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How the year 2020 transformed volunteering at Glenview

Our volunteer coordinator Karen Parsell is taking part in Volunteering Tasmania’s continuous professional development program, which aims to raise the standards of volunteer leadership across our state.

Here is a reflective article she’s written on volunteering leadership during the pandemic.

 

A year like no other

The year 2020 transformed volunteering at Glenview.

In March, when our residential aged care facility went into lockdown in accordance with Public Health directives, no visitors were allowed to enter the site unless for end of life care.

The lockdown and partial lockdown of our Windsor Street site took place over 12 weeks, and as part of the restrictions, our entire volunteer team was stood down. This meant that during this time period, we had no volunteers to assist with activities or spend time with residents.

Several months passed with no volunteers being permitted on-site, and many residents expressed how much they missed seeing them on a regular basis. Our volunteers are exceptional at stopping for a quick chat with residents, listening to them and sharing a laugh, which can have a huge impact on their sense of wellbeing.

It is important to acknowledge that 2020 was also a difficult time for families and friends, due to restrictions preventing them from coming on-site to see their loved ones. However, our talented Engagement team worked hard to find ways to help them to stay connected. This led to the creation of Glenview’s Virtual Visitor program, which saw family members and friends book in video calls with residents, which were supported by our Engagement team.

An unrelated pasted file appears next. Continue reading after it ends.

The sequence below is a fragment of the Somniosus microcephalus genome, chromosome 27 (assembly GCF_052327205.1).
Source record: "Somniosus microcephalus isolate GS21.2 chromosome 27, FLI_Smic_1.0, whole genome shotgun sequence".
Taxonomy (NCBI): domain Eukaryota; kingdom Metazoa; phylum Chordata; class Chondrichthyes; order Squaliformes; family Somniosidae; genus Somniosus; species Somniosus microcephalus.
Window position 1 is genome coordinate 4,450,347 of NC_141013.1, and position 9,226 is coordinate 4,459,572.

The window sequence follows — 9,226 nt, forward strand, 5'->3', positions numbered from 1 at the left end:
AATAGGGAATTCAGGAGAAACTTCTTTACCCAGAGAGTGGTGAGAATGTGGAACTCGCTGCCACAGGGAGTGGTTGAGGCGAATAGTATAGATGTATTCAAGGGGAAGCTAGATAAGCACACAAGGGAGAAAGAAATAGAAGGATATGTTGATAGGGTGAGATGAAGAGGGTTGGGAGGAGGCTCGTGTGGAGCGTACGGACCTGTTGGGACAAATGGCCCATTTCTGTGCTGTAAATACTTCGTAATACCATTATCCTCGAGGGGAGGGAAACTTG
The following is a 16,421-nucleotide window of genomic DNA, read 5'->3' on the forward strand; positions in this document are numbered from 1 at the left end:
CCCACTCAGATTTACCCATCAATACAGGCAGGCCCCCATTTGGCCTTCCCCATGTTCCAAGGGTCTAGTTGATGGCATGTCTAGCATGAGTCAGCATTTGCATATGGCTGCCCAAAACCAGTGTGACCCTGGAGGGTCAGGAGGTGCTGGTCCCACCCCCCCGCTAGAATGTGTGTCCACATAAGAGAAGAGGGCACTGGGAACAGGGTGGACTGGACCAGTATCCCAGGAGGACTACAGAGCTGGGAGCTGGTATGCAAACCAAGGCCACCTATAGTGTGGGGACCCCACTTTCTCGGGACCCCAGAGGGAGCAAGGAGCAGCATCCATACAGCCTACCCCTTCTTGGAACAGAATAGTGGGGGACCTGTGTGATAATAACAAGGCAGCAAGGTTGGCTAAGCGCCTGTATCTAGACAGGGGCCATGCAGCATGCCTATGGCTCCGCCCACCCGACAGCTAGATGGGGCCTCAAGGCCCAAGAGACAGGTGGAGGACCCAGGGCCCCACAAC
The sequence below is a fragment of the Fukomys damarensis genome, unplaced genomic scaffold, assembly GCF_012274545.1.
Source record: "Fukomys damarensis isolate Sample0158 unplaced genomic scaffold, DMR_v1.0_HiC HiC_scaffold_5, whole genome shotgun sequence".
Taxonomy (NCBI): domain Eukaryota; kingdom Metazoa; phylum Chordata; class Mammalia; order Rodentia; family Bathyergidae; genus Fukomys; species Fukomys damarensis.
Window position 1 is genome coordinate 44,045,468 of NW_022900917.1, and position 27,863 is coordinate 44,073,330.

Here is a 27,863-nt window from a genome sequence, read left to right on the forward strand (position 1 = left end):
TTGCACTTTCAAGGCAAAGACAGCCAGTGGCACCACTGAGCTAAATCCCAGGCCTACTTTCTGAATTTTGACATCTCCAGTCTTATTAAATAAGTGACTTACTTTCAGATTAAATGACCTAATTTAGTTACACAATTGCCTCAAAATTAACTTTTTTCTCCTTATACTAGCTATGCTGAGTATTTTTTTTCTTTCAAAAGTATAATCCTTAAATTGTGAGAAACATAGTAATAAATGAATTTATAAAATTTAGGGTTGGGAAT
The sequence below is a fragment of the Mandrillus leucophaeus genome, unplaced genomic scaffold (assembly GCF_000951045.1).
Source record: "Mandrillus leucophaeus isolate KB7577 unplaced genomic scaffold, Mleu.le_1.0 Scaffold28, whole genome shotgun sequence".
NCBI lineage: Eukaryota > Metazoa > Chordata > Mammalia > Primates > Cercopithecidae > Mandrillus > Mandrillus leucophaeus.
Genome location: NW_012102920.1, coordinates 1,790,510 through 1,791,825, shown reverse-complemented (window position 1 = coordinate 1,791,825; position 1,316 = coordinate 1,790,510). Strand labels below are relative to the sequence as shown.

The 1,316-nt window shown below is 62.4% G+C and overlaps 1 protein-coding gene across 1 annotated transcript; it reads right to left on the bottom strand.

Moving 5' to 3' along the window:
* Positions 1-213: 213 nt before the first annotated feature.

The feedback received from the program shows how much it helped people to cope with the distance and the positive benefits derived from sharing a regular connection time during the lockdown period and beyond.

Thankfully, by the end of the year, we were finally authorised to open our doors for our volunteers to slowly return. But first they had to undertake a series of steps, as required by the Tasmanian Department of Health. This included showing evidence of a current flu vaccination and completing Department of Health COVID-19 online training sessions.

As we now enter 2021, our volunteers are returning in small groups to our Windsor Street site, and are helping out with one-on-one sessions and small group activities, while we continue to comply with physical distancing and group gathering restrictions.

As part of the process of introducing volunteers back on-site, we have provided a dementia training workshop, delivered by Ros Calvert from our business unit, Dementia Tas. Dementia Tas provides training and mentoring to carers, support workers, families/friends and service providers of people who are experiencing dementia-related cognitive changes.

In other news, we’re excited to announce that we will soon welcome new volunteers to Korongee, our village for people living with dementia which opened in July 2020. Our volunteers in the village will have skills in dementia and person-centred care, and will assist where needed. This will include one-on-one sessions with residents, gardening and supporting with activities, and we know they will be a wonderful addition to our Korongee team.

Although COVID-19 is not yet behind us, we are cautiously optimistic about what 2021 brings and the new ways in which we can support our volunteers to continue their amazing work within our community.

– Karen Parsell, Volunteer Coordinator, Glenview Community Services

 

Find out more about volunteering with us.

Call (03) 6277 8800 or check out our Volunteer page.

How the year 2020 transformed volunteering at Glenview